The reality of Oregon’s barely detectable carbon footprint dictates that proponents of House Bill 2020 acknowledge the legislation, if it becomes law, would have a statistically minuscule effect on the world’s carbon emissions, and thus on the campaign to curb global climate change.
That’s a vital campaign, and one I wholeheartedly support.
The climate is warming, and this has the potential to harm Baker County’s economy, most particularly the farms and ranches that need an adequate supply of water and that constitute the economy’s largest sector.
But the notion that we should — much less that we must — decimate the economy of a rural county such as Baker for gains that are negligible seems to me the grimmest sort of calculus.
(Negligible at best — it’s hardly inconceivable that any drop in the production of cement and other necessities in Oregon due to the carbon bill would be replaced by companies in other countries, such as China, that care little if at all about emissions. Which would leave the globe worse off, even as some naíve carbon-haters “feel” better.)
This defies common sense — and common decency.
What strikes me as passing strange about this scenario is that, even though I started by citing the rural-urban divide, I’m not convinced that’s the true culprit.
At least not as we typically define it.
It seems to me that most rural Oregonians, when they talk about that divide, really mean the voting bloc in the Portland area and the Willamette Valley. It’s a legitimate point, certainly — 60 percent of the state’s 2.8 million voters are confined in five counties — Multnomah, Washington, Clackamas, Marion and Lane.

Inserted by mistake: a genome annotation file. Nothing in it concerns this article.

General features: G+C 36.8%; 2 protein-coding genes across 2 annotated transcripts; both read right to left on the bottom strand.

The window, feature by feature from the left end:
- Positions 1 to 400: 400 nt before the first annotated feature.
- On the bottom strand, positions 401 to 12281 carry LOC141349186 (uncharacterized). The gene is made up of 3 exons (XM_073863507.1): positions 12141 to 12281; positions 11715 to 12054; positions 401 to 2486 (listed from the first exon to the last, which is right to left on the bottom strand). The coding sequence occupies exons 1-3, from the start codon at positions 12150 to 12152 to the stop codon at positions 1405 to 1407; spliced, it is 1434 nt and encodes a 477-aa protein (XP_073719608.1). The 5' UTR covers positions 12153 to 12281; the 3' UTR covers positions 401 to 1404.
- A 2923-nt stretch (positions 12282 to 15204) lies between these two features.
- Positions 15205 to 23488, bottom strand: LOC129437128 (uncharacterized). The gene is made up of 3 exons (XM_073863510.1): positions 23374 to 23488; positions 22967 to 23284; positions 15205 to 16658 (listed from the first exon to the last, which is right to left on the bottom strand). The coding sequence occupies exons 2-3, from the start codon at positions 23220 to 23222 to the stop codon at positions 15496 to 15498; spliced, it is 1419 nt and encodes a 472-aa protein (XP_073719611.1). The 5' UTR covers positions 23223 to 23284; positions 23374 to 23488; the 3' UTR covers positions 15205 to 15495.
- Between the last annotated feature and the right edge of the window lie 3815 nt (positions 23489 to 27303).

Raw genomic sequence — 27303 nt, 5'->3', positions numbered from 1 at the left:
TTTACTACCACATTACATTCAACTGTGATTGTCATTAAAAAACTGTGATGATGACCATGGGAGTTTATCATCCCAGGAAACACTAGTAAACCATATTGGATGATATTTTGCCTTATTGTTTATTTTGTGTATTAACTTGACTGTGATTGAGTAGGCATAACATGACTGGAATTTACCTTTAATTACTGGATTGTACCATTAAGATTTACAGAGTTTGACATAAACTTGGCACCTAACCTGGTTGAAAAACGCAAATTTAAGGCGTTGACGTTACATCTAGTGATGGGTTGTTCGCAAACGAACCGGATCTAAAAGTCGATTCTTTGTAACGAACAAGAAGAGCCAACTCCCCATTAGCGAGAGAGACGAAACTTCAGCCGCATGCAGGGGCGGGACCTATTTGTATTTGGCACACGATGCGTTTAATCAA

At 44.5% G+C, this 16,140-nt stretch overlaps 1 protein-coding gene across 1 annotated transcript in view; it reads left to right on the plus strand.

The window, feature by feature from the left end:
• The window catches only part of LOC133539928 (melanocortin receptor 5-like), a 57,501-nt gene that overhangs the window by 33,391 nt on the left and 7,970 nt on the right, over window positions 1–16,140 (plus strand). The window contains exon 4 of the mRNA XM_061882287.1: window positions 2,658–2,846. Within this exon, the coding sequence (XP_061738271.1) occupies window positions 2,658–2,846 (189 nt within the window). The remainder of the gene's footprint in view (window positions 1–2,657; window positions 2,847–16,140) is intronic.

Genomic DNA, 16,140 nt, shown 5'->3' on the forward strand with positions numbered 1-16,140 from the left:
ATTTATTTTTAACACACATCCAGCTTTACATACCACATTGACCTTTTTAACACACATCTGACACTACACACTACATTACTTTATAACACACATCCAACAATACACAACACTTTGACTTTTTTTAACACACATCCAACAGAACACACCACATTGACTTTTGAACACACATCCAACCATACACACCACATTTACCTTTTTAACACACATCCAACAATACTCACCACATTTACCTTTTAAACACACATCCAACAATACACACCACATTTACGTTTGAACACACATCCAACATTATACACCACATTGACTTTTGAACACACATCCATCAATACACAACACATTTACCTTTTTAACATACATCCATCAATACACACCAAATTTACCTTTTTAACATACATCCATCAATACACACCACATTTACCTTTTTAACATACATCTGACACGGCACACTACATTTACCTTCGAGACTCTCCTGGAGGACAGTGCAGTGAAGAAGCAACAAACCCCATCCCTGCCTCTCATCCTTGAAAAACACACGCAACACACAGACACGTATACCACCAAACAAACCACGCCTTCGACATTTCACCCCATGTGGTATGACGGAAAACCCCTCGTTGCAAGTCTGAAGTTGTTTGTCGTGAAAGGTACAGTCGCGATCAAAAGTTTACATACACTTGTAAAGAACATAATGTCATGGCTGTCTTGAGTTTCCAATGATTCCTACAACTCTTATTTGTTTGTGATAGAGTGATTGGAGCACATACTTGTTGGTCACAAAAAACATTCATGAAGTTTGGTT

Most rural residents with a modicum of interest in political matters can cite an example of how westside voters flexed their electoral muscles to exert their will on their numerically weak fellow Oregonians who live in less densely populated precincts.
Brown’s election last November is a recent case. She easily defeated Republican challenger Knute Buehler, but in Baker County Brown received just 19 percent of the votes to Buehler’s 73 percent.
But in the case of House Bill 2020 it’s not voters, but rather lawmakers and Brown herself, who will decide whether to impose limits on carbon emissions.
And here’s the strange part — there’s reason to believe that were the matter to go on the ballot, the westside majority, whatever its predilections for tougher environmental laws, would not thwart the wishes of the rural minority.
For compelling evidence we need only look to our neighbor to the north, Washington state.
This example is compelling because the two states have quite a lot in common. The Cascades divide both states not only climatically but also politically. If anything, Washington hews more to the left than Oregon does. Donald Trump received 36.8 percent of the votes in Washington in 2016, compared with 39.1 percent in Oregon.
Yet when Washington voters, in the November 2018 election, had a chance to pass an initiative imposing a carbon emissions tax similar to what’s proposed in Oregon’s House Bill 2020, they soundly rejected it — 56.3 percent to 43.7 percent.
This suggests to me that the rural-urban divide is not quite so monolithic as we might believe it to be.
More to the point, it tells me that if Oregon lawmakers pass House Bill 2020, they might be defying not only voters in places such as Baker County, who likely have more at stake, economically speaking, but also many of their urban constituents who, sensitive though they may be to carbon emissions, can recognize a bad deal when they see one.
J ayson Jacoby is editor
of the Baker City Herald.